The main reason this was created was due to lack of examples and/or information on how to get these two systems to communicate using Thrift.
The project was tested using a Windows client and a Ubuntu 14.04 server.
The project is split into three parts:
The unity3d folder contains a Visual Studio project, generated C# Thrift source files, a collection of Unity3D assets, and a Unity3D Scene with a Startup script attached.
The Startup script uses a small context-managed wrapper object that simply sets up a mapping between generated sources to provide an easy client connection API.
The python folder contains a python-twisted application, generated python-twisted source files, and a requirements file (for easy pip-based installation) to demonstrate a twisted server using generated Thrift RPC code.
NOTE: While the demo app uses the SQLAlchemy ORM, it is primarily for demonstration purposes only. There have been a number of discussions (see here and here) on the considerations one needs to take when using SQLAlchemy’s ORM with the Twisted framework, as well as a library which supports non-blocking DB calls. In all likelihood, using the SQLAlchemy ORM out of the box with Twisted is probably a bad idea. It was just the easiest thing to get up and running for a tutorial on Thrift integration.
The thrift folder contains two
.thrift files used by the thrift binary to generate both twisted specific python and C# sources for the project.
The files are fairly simple.
Contains a shared service object which the
user service inherits from.
Contains a user service and a struct definition for sending users back and forth from server to client.
There is extensive documentation on the thrift protocol all across the interwebs and a wonderful example file in the source code.
Now onto setting up the projects!
My personal preference for python development is the PyCharm IDE but whatever your preference – all you really need is the ability to install the package dependencies and to run the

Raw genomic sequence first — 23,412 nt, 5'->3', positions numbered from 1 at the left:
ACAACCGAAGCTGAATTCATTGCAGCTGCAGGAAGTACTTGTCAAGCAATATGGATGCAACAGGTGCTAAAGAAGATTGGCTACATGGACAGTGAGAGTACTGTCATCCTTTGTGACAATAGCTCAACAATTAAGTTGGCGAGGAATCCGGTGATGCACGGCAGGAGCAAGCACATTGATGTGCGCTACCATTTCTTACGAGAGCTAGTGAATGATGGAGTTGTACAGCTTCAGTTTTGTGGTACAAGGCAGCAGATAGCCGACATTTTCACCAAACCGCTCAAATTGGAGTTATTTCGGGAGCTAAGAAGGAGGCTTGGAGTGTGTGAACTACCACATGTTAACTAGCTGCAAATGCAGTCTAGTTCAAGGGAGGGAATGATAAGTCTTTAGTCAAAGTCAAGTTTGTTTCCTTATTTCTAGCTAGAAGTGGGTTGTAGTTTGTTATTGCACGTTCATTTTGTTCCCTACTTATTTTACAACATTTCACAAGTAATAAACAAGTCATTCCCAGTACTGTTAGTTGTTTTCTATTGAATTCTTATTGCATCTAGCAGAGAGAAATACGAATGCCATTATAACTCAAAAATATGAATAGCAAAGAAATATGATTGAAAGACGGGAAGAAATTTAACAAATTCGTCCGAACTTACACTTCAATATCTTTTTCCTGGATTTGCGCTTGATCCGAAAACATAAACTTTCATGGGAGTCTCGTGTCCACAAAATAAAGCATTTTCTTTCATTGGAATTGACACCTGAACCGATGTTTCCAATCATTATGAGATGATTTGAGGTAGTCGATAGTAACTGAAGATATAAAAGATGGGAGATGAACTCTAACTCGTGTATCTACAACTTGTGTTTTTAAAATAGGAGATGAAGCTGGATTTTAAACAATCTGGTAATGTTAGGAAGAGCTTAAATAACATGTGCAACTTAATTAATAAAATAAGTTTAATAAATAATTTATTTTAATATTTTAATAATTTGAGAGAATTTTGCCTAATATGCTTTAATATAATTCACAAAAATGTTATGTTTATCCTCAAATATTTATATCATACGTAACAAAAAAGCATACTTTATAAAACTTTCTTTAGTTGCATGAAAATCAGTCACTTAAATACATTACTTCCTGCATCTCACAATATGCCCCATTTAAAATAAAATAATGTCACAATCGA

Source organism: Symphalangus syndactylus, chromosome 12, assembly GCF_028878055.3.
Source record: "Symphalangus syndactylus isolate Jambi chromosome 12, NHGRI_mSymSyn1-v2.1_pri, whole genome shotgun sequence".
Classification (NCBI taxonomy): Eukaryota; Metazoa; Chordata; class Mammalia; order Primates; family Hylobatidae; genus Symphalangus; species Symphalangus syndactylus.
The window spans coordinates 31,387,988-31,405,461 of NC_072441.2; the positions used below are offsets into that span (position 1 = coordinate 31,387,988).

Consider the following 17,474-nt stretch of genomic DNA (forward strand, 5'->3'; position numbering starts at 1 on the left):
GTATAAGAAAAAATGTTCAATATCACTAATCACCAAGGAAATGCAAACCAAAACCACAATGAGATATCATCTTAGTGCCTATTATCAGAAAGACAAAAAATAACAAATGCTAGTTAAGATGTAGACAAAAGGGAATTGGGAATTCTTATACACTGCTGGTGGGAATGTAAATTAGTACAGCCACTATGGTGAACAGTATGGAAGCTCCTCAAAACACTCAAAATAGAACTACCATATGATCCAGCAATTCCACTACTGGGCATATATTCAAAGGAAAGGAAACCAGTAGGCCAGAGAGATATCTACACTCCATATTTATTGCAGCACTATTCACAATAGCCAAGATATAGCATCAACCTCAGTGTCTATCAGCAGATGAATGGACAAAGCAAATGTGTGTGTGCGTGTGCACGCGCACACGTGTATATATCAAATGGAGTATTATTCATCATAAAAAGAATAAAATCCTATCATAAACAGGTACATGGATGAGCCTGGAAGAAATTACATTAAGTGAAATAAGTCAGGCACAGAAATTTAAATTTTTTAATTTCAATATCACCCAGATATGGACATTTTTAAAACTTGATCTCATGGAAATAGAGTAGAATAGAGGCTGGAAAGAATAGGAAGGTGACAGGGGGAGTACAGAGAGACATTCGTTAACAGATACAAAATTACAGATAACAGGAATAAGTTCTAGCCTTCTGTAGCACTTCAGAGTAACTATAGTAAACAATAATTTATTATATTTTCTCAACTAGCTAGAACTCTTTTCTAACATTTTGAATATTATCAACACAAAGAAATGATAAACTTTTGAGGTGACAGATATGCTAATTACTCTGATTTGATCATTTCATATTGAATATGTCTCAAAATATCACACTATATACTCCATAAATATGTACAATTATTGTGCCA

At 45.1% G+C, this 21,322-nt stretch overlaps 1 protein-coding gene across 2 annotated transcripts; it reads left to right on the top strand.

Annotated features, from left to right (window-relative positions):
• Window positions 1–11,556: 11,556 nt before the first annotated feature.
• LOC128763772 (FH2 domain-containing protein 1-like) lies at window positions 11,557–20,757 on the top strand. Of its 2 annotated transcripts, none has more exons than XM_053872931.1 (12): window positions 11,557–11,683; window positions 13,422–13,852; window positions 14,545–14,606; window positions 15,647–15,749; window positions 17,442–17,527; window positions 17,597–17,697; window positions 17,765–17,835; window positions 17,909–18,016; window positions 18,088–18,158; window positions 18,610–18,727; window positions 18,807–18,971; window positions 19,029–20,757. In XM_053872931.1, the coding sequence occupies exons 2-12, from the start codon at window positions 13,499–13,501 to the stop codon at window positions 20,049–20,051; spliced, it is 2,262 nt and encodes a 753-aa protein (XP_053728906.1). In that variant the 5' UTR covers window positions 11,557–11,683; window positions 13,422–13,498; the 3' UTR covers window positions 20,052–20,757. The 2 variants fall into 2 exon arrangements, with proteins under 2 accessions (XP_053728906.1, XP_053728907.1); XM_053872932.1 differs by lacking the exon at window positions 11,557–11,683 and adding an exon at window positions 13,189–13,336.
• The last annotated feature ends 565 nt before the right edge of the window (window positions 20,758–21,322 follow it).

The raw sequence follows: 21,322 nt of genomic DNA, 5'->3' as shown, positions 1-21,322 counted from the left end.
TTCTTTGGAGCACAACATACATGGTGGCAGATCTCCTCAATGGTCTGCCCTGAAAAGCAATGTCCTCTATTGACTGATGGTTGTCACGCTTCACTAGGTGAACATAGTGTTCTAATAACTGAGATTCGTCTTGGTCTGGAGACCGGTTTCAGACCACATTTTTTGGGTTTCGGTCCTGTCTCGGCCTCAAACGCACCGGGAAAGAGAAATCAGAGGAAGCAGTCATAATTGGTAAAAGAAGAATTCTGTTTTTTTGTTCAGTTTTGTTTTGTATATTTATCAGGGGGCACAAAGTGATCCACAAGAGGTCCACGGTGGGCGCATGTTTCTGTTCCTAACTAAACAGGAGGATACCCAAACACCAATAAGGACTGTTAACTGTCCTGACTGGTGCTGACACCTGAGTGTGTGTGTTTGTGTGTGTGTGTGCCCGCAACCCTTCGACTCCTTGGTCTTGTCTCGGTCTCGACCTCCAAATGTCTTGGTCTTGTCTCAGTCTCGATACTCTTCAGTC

Create the virtual environment and install the requirements:
virtualenv <my/virtualenv/directory>/unity3d-thrift-twisted source <my/virtualenv/directory>/unity3d-thrift-twisted/bin/activate pip install -r python/requirements.txt
That’s it! Now you’re ready to run the server and start listening for thrift connections.
The start the server, just run the commands:
cd python/app python main.py
You can specify an optional
--port argument if you’d like it to listen on something other than
Make sure you have Unity3D downloaded and installed.
I used the Unity3D free edition (which means desktop project builds only) and I have not attempted to deploy it to any other platforms. I’d wager there might be complications in the event that I did.
Open Unity3D, then go to
File > Open Project > Open Other...
Browse to the
unity3d folder and click
Once the project is loaded, simply press the play button at the top of the editor and view console output to verify the client and server are interacting properly.
“I keep getting
SocketException: No connection could be made because the target machine actively refused it. when I press the play button. pls halp to shot web?”
- The client is not pointing to the right IP address/Port
- The server isn’t running
- You have some local firewall blocking connections from client to server.
By default, the server listens on all interfaces (
0.0.0.0). To see what your server’s IP address is, just run the command (assuming a linux machine):
“How do I change the IP/Port that my server is trying to connect to?”
To change the IP reference for the server, go to the Startup script and change the following lines to reference your server’s IPv4 address and/or port:
using (ThriftClient clientService = new ThriftClient("User.v1"))
using (ThriftClient clientService = new ThriftClient( "User.v1", serviceHost: "<your server IP>", servicePort: <some integer port>) )
“Unity keeps complainig about unliked libraries/Thrift won’t compile with the Unity project. What gives?”
You may need to compile it yourself or find some way of acquiring the linked library (I’d suggest downloading and compiling the source, as a Visual Studio solution for doing so is included in the Thrift source code). If this happens, after you’ve acquired a good version of the DLL, simply open the Unity project then drag the DLL file into the unity editor and drop it onto the